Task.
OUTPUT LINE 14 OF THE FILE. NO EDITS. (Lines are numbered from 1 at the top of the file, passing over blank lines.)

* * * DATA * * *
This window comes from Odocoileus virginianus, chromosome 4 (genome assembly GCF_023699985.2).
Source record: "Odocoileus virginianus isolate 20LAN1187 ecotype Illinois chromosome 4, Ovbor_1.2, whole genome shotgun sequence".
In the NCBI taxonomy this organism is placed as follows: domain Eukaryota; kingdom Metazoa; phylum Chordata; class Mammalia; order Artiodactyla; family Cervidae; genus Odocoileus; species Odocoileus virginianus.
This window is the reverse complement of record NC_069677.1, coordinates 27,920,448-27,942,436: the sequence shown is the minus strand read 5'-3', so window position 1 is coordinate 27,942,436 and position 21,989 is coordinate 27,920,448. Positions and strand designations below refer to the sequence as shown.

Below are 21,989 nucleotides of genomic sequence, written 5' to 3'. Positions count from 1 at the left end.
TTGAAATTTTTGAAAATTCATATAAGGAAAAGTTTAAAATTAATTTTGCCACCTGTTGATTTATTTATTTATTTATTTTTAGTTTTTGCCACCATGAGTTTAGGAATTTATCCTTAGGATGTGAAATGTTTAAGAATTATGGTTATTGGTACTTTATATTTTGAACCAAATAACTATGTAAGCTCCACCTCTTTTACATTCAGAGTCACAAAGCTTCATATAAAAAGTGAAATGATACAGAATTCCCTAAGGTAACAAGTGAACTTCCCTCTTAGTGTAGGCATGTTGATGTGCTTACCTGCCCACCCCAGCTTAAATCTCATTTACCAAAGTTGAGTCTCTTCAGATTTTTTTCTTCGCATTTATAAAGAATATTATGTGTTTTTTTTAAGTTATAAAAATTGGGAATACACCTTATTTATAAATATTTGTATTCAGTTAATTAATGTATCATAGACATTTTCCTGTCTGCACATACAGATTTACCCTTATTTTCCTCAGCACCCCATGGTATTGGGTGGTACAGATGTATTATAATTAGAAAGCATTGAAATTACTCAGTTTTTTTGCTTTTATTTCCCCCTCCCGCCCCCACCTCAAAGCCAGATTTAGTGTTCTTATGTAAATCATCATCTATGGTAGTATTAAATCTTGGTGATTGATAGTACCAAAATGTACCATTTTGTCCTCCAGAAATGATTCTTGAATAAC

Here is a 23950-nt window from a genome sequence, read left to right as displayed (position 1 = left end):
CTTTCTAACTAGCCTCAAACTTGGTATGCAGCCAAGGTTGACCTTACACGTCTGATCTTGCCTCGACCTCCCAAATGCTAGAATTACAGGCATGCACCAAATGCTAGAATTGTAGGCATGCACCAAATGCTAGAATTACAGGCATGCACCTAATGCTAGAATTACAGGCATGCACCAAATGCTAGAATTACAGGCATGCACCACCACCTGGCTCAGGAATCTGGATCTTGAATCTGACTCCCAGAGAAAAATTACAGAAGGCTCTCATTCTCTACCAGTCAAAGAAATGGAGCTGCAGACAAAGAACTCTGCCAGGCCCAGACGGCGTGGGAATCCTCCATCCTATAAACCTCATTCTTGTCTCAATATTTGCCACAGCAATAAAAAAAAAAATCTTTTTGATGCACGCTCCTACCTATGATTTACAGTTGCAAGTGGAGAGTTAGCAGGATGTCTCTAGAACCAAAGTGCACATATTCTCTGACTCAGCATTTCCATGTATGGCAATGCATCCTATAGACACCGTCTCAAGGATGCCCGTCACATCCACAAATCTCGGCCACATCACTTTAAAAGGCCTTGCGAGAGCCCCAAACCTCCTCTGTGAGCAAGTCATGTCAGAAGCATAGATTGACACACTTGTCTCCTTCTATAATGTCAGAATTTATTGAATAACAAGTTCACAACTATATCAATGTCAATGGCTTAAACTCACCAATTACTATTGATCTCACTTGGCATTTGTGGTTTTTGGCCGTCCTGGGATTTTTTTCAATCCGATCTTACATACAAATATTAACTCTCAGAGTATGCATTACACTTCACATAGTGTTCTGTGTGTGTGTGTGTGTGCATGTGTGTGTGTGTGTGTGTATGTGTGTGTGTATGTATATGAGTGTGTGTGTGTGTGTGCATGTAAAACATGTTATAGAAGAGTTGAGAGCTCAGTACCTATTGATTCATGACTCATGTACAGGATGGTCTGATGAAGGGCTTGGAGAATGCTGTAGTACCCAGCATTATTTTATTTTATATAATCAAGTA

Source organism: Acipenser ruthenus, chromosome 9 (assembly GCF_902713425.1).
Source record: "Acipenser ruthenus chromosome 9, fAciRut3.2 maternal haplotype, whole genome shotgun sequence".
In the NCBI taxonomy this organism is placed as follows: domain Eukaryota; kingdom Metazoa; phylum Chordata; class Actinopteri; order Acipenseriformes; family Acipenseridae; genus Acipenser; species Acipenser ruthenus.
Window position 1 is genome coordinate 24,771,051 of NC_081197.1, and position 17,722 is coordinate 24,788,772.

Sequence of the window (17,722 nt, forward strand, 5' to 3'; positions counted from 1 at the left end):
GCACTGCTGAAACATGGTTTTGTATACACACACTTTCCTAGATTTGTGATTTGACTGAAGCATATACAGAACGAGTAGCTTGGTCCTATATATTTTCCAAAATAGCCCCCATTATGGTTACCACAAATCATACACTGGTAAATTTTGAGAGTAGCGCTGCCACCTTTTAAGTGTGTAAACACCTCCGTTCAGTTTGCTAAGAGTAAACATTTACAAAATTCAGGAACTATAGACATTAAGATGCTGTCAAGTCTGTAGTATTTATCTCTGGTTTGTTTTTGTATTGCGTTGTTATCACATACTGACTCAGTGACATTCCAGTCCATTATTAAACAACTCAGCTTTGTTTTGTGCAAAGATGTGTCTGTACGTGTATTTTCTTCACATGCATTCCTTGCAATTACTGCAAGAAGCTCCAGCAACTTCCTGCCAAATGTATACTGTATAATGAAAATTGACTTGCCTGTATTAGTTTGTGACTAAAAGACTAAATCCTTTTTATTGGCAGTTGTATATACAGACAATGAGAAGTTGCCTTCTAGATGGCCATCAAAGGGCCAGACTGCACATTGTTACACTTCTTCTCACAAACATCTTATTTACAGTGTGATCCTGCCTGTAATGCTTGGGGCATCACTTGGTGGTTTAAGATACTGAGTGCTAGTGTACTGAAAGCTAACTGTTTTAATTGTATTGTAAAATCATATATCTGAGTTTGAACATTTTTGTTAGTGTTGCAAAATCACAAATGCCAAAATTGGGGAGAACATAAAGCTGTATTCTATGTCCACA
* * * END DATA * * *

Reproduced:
GCACTGCTGAAACATGGTTTTGTATACACACACTTTCCTAGATTTGTGATTTGACTGAAGCATATACAGAACGAGTAGCTTGGTCCTATATATTTTCCAAAATAGCCCCCATTATGGTTACCACAAATCATACACTGGTAAATTTTGAGAGTAGCGCTGCCACCTTTTAAGTGTGTAAACACCTCCGTTCAGTTTGCTAAGAGTAAACATTTACAAAATTCAGGAACTATAGACATTAAGATGCTGTCAAGTCTGTAGTATTTATCTCTGGTTTGTTTTTGTATTGCGTTGTTATCACATACTGACTCAGTGACATTCCAGTCCATTATTAAACAACTCAGCTTTGTTTTGTGCAAAGATGTGTCTGTACGTGTATTTTCTTCACATGCATTCCTTGCAATTACTGCAAGAAGCTCCAGCAACTTCCTGCCAAATGTATACTGTATAATGAAAATTGACTTGCCTGTATTAGTTTGTGACTAAAAGACTAAATCCTTTTTATTGGCAGTTGTATATACAGACAATGAGAAGTTGCCTTCTAGATGGCCATCAAAGGGCCAGACTGCACATTGTTACACTTCTTCTCACAAACATCTTATTTACAGTGTGATCCTGCCTGTAATGCTTGGGGCATCACTTGGTGGTTTAAGATACTGAGTGCTAGTGTACTGAAAGCTAACTGTTTTAATTGTATTGTAAAATCATATATCTGAGTTTGAACATTTTTGTTAGTGTTGCAAAATCACAAATGCCAAAATTGGGGAGAACATAAAGCTGTATTCTATGTCCACA